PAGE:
That pretty much was the beginning of the end of Sowood Capital. Things just kept getting worse and the fund was doomed. In my opinion, the strategy is plausible. I think the yields on the lower quality debt would have gone up eventually. However, the fund obviously didn't have enough liquidity or a long enough time frame to simply wait. LTCM couldn't wait and neither could Sowood Capital. That pretty much sealed their fate. The ability to sit on a losing position, as many value and contrarian investors can, is a powerful advantage for the small investor--psychologically it's difficult though.

Just like the Russian default was the anamoly that did LTCM in, Sowood's culprit seems to have been forced selling of high quality positions by some hedge funds:

Larson didn't say why he thought markets acted in this way. However, several other hedge funds have been under pressure to raise cash in recent weeks. In weak markets, managers sometimes sell their highest-quality assets first because they can get better prices. If lots of people do that at the same time, that can knock the prices of high-quality assets more than lower-quality securities.

Another thing to learn from this debacle is that a strategy can be profitable early on and then fail spectacularly. In this case, it looks like Sowood had a 16% return in 12 months ending June. This is a lesson that most investors will learn in their lives. What seems to be working ends up being completely disasterous!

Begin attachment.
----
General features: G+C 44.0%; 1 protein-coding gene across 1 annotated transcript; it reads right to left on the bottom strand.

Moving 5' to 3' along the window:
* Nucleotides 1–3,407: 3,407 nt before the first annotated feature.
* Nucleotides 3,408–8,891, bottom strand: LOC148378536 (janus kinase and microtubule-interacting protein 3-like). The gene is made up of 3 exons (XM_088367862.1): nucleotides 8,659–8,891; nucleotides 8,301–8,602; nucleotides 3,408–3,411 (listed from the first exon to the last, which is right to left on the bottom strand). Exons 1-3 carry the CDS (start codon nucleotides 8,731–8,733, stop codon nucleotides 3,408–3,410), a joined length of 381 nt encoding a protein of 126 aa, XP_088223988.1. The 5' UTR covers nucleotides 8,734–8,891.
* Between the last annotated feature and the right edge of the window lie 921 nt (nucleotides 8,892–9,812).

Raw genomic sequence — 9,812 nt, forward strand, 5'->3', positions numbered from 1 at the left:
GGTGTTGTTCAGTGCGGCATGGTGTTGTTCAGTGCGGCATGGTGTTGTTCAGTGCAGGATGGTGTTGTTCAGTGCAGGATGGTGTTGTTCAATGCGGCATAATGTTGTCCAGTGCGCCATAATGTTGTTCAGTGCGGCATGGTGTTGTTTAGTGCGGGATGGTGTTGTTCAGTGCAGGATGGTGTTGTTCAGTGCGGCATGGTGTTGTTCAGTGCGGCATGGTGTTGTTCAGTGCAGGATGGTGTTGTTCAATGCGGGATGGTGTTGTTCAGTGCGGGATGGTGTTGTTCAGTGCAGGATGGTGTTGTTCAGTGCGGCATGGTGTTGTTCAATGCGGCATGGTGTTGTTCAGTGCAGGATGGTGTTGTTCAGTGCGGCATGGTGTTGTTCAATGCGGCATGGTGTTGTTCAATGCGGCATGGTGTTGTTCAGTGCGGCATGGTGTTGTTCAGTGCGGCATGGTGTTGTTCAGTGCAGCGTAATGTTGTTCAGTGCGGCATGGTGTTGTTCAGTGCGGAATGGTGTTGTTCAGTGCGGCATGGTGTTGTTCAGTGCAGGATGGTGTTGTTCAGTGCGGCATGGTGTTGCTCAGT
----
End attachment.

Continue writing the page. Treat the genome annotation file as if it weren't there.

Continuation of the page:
Jim Cramer Not a Happy Fellow

It looks like Jim Cramer, the popular commentator, blew a fuse. He seems to want the Federal Reserve to bail out his friends. I don't think the Federal Reserve should cut rates just to help out all these overleveraged individuals, whether they are hedge funds, investment banks, or house buyers. If the Federal Reserve is to cut rates, they should do so if the unemployment situation worsens while inflation remains low. Otherwise, they will a bad precedent and allow speculation to get out of control. The fact of the matter is that yields on high-risk assets are too low and a re-pricing of them (such as junk bonds, CDOs, etc) was bound to happen at some point.

New Contrarian Areas to Watch

Given all the carnage due to the credit debacle, I think some new contrarian areas have emerged. I think mortgage lenders, homebuilders, mortgage debt, and similar areas, are good places to watch.

One company I'm watching is Delta Financial (DFC), which is a pick by the value investor, Monish Pabri. It has sold off around 30% in the last couple of months and it might drop more if the market continues to sell off on credit worries. There are some good comments on the Yahoo Finance message boards (for a change, it isn't all trash :) ). I took a quick look at this company and I'm not sure what to make of it. The company, its revenue model, its accounting, and its competitive advantges all seem hard to pin down. Like most finance firms, the company just looks too hard to understand from an accounting point of view. However, I'll be watching it off and on...